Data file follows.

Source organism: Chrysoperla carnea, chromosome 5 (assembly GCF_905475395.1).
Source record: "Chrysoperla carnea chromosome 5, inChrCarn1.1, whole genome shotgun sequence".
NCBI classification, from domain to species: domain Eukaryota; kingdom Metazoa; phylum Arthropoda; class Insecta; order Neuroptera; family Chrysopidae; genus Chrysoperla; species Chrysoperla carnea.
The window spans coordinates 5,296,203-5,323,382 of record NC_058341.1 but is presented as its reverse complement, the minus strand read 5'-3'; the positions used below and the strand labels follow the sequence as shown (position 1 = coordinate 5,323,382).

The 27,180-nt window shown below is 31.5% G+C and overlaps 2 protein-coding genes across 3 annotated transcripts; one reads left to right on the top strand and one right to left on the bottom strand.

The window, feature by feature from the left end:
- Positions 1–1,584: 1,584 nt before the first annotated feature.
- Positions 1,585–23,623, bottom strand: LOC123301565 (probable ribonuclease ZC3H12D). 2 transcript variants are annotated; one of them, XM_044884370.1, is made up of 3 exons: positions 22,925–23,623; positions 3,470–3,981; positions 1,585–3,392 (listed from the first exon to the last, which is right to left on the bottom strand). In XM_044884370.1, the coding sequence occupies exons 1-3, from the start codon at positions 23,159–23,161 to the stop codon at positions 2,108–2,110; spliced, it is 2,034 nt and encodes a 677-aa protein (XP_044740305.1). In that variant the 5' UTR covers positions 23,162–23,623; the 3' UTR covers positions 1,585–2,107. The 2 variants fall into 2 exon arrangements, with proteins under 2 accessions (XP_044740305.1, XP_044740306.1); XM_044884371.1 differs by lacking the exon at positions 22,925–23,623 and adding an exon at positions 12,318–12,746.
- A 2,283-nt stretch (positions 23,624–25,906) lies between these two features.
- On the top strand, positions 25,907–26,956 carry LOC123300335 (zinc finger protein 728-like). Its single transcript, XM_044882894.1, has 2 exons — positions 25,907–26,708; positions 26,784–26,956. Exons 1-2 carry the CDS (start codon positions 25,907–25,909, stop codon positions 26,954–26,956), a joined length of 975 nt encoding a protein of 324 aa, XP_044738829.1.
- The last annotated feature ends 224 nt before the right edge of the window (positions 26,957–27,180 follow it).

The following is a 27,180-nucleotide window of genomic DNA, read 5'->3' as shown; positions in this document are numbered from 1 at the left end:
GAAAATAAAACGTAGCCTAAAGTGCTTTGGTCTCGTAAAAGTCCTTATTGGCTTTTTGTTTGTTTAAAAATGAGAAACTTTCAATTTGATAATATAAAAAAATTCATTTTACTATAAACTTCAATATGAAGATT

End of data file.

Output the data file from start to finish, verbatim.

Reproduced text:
Source organism: Chrysoperla carnea, chromosome 5 (assembly GCF_905475395.1).
Source record: "Chrysoperla carnea chromosome 5, inChrCarn1.1, whole genome shotgun sequence".
NCBI classification, from domain to species: domain Eukaryota; kingdom Metazoa; phylum Arthropoda; class Insecta; order Neuroptera; family Chrysopidae; genus Chrysoperla; species Chrysoperla carnea.
The window spans coordinates 5,296,203-5,323,382 of record NC_058341.1 but is presented as its reverse complement, the minus strand read 5'-3'; the positions used below and the strand labels follow the sequence as shown (position 1 = coordinate 5,323,382).

The 27,180-nt window shown below is 31.5% G+C and overlaps 2 protein-coding genes across 3 annotated transcripts; one reads left to right on the top strand and one right to left on the bottom strand.

The window, feature by feature from the left end:
- Positions 1–1,584: 1,584 nt before the first annotated feature.
- Positions 1,585–23,623, bottom strand: LOC123301565 (probable ribonuclease ZC3H12D). 2 transcript variants are annotated; one of them, XM_044884370.1, is made up of 3 exons: positions 22,925–23,623; positions 3,470–3,981; positions 1,585–3,392 (listed from the first exon to the last, which is right to left on the bottom strand). In XM_044884370.1, the coding sequence occupies exons 1-3, from the start codon at positions 23,159–23,161 to the stop codon at positions 2,108–2,110; spliced, it is 2,034 nt and encodes a 677-aa protein (XP_044740305.1). In that variant the 5' UTR covers positions 23,162–23,623; the 3' UTR covers positions 1,585–2,107. The 2 variants fall into 2 exon arrangements, with proteins under 2 accessions (XP_044740305.1, XP_044740306.1); XM_044884371.1 differs by lacking the exon at positions 22,925–23,623 and adding an exon at positions 12,318–12,746.
- A 2,283-nt stretch (positions 23,624–25,906) lies between these two features.
- On the top strand, positions 25,907–26,956 carry LOC123300335 (zinc finger protein 728-like). Its single transcript, XM_044882894.1, has 2 exons — positions 25,907–26,708; positions 26,784–26,956. Exons 1-2 carry the CDS (start codon positions 25,907–25,909, stop codon positions 26,954–26,956), a joined length of 975 nt encoding a protein of 324 aa, XP_044738829.1.
- The last annotated feature ends 224 nt before the right edge of the window (positions 26,957–27,180 follow it).

The following is a 27,180-nucleotide window of genomic DNA, read 5'->3' as shown; positions in this document are numbered from 1 at the left end:
GAAAATAAAACGTAGCCTAAAGTGCTTTGGTCTCGTAAAAGTCCTTATTGGCTTTTTGTTTGTTTAAAAATGAGAAACTTTCAATTTGATAATATAAAAAAATTCATTTTACTATAAACTTCAATATGAAGATT